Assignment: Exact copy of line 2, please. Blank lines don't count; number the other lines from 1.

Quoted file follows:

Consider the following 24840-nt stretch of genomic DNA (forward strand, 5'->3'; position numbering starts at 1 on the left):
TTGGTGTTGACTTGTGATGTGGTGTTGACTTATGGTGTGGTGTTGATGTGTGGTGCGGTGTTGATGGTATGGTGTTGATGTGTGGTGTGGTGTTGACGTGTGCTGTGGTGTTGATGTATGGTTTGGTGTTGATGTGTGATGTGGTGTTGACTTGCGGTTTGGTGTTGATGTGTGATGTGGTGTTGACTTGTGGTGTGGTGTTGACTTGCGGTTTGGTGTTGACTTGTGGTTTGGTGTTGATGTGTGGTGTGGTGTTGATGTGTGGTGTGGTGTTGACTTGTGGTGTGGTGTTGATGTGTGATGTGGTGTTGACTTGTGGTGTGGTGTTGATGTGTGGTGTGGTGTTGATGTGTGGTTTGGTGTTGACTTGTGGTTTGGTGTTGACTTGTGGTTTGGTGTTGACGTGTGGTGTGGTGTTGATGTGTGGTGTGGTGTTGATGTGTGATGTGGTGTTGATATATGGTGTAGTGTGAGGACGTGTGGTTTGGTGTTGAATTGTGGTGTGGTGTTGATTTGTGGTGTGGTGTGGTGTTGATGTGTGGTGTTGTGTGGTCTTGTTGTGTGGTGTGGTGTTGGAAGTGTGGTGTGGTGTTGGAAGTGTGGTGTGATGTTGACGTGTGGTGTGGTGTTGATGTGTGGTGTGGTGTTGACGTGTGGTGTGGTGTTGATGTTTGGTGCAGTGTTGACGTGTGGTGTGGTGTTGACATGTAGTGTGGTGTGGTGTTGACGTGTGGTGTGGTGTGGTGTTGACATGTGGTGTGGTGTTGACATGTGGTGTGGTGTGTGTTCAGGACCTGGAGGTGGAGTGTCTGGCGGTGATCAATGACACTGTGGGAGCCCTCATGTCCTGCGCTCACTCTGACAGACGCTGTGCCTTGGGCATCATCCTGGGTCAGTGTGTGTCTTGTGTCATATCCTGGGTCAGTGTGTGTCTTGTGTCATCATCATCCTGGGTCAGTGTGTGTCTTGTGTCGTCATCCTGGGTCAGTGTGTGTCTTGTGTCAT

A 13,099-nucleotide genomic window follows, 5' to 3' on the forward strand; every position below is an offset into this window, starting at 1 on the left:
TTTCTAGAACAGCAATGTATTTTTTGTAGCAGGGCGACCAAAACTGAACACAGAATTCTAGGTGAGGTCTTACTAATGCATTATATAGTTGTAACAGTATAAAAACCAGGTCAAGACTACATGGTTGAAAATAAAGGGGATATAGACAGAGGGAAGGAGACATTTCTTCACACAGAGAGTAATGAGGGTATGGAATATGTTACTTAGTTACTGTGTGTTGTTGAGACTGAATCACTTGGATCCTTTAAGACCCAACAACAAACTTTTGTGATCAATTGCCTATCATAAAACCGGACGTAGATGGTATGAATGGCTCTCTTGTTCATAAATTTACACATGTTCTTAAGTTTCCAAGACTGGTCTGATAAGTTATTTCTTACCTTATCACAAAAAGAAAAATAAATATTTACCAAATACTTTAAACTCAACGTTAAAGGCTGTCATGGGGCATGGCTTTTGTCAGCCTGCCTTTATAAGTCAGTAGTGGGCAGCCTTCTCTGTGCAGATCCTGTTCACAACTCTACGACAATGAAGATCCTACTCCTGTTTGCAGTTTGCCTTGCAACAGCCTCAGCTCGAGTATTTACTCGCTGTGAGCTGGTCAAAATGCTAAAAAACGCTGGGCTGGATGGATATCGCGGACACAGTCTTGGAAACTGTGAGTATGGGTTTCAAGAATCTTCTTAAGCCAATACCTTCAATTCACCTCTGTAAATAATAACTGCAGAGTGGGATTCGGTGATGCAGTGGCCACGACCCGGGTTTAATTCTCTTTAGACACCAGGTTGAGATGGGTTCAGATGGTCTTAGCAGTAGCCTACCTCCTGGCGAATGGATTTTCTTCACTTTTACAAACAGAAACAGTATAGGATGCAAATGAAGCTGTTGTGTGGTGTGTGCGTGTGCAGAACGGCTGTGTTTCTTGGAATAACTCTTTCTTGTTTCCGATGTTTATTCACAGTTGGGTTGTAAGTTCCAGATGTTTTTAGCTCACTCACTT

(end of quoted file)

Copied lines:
TTGGTGTTGACTTGTGATGTGGTGTTGACTTATGGTGTGGTGTTGATGTGTGGTGCGGTGTTGATGGTATGGTGTTGATGTGTGGTGTGGTGTTGACGTGTGCTGTGGTGTTGATGTATGGTTTGGTGTTGATGTGTGATGTGGTGTTGACTTGCGGTTTGGTGTTGATGTGTGATGTGGTGTTGACTTGTGGTGTGGTGTTGACTTGCGGTTTGGTGTTGACTTGTGGTTTGGTGTTGATGTGTGGTGTGGTGTTGATGTGTGGTGTGGTGTTGACTTGTGGTGTGGTGTTGATGTGTGATGTGGTGTTGACTTGTGGTGTGGTGTTGATGTGTGGTGTGGTGTTGATGTGTGGTTTGGTGTTGACTTGTGGTTTGGTGTTGACTTGTGGTTTGGTGTTGACGTGTGGTGTGGTGTTGATGTGTGGTGTGGTGTTGATGTGTGATGTGGTGTTGATATATGGTGTAGTGTGAGGACGTGTGGTTTGGTGTTGAATTGTGGTGTGGTGTTGATTTGTGGTGTGGTGTGGTGTTGATGTGTGGTGTTGTGTGGTCTTGTTGTGTGGTGTGGTGTTGGAAGTGTGGTGTGGTGTTGGAAGTGTGGTGTGATGTTGACGTGTGGTGTGGTGTTGATGTGTGGTGTGGTGTTGACGTGTGGTGTGGTGTTGATGTTTGGTGCAGTGTTGACGTGTGGTGTGGTGTTGACATGTAGTGTGGTGTGGTGTTGACGTGTGGTGTGGTGTGGTGTTGACATGTGGTGTGGTGTTGACATGTGGTGTGGTGTGTGTTCAGGACCTGGAGGTGGAGTGTCTGGCGGTGATCAATGACACTGTGGGAGCCCTCATGTCCTGCGCTCACTCTGACAGACGCTGTGCCTTGGGCATCATCCTGGGTCAGTGTGTGTCTTGTGTCATATCCTGGGTCAGTGTGTGTCTTGTGTCATCATCATCCTGGGTCAGTGTGTGTCTTGTGTCGTCATCCTGGGTCAGTGTGTGTCTTGTGTCAT